Matzah Brie (for Year-Round Yumminess)
5 Salted Matzahs (I used Manischevitz)
1/4 cup milk
Salt to taste (optional)
Pepper to taste
Approx. 2 oz. shredded mozzarella cheese (I used Miller’s)
1. Over a large bowl, break the matzahs into bite-size pieces.
2. Pour water into the bowl, just until the water begins to peek out from underneath the matzahs. Mix. Let stand 5 minutes or until all pieces are softened.
3. In the meantime, in a large frying pan, heat oil over medium-high heat.
4. Add milk, eggs, salt and pepper to matzah-water mixture. Mix well.
5. Pour mixture into frying pan, evening it out towards the edges. Fry 5-8 minutes or until solid and browned on bottom.
6. Flip. (I used the old 2-plate trick – take the pan off the flame and “pour” the rounded “matzah pancake” onto a large plate, keeping the browned bottom side down. Cover with another plate, hold tightly, and flip. Then “pour” the matzah brie back into the pan, this time browned side up, raw side down.) Fry the other side for 3-5 minutes or until browned.
7. Sprinkle cheese over top. Let the cheese melt (1-2 minutes). Optional: fold the “pancake” in half to assist in melting. Shut off flame and enjoy!
Did you make this recipe? Let us know how it went!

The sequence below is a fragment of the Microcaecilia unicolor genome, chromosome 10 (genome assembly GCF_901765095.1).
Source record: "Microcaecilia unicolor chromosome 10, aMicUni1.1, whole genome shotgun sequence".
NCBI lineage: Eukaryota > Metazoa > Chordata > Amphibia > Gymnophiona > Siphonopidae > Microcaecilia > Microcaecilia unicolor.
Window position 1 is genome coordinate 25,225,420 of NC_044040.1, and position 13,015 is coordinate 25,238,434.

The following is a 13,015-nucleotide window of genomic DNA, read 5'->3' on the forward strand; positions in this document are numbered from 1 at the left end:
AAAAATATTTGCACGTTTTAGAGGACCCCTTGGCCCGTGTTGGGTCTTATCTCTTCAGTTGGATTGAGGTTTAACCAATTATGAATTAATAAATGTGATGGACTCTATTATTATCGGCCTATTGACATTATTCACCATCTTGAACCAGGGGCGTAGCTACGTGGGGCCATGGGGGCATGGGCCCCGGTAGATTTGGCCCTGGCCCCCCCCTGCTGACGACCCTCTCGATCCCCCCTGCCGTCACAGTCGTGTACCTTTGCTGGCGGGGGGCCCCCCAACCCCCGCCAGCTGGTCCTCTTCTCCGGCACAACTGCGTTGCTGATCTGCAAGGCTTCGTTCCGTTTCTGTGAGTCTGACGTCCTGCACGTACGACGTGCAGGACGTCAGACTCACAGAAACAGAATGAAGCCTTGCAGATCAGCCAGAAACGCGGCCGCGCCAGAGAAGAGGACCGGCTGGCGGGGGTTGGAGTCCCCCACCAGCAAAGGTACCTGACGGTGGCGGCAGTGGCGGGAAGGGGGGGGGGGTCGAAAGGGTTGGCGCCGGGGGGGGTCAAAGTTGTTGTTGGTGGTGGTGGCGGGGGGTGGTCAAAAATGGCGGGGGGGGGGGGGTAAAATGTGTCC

As most of us are dreading the upcoming “three-day” chag, we here at Newsy Jewsy came up with a few tips to help you survive it – and actually make it through feeling great!
Here are our tips:
- Memorize all your status updates as they occur, so you can post them immediately after Yom Tov. (You know, at the pizza shop.) The best way to memorize them is to recite each 100 times as you walk to and from shul. The correct response to “Good Yutif/Good Shabbos” is simply a smile.
- Always walk around with a sefer. If you’re single, your shidduch chances go up exponentially. If not, at least you’ll have an excuse to duck when Aunt Shelly starts yapping about this or that.
- The moment Hallel goes over 2.38 minutes, just slap your forehead with your palm, and run out of shul like you forgot something. If you want to come back in, just bring that handy sefer. Works every time.
- Bring ear plugs to shul in case the rabbi’s drasha is too loud.
- At the start of mussaf, remember to bang on the nearest hard surface so everyone knows you remembered it was Yom Tov.
- Remember the halacha – If there is no cholent at Kiddush, skip it, there’s plenty of food at home. If there is cholent, but no MEAT in it, skip it. If there is no cholent, but there is potato kugel, some say skip it, others are meikil and permit it.
- Forget the shower. When things get tough, make this yeshiva-style ready-mix in just five minutes: Stir 2 parts deodorant, 2 parts air freshener, and 1 part Shout. Spray ready-mix on clothes, toilets, or the person’s seat next to you as necessary. It’s all good.
- Always nap like it’s Shabbos. Even if it’s Thursday.
- Bolt out before havdallah and find the nearest pizza shop. Give us your status updates: Did you survive your Three-Day Yom Tov??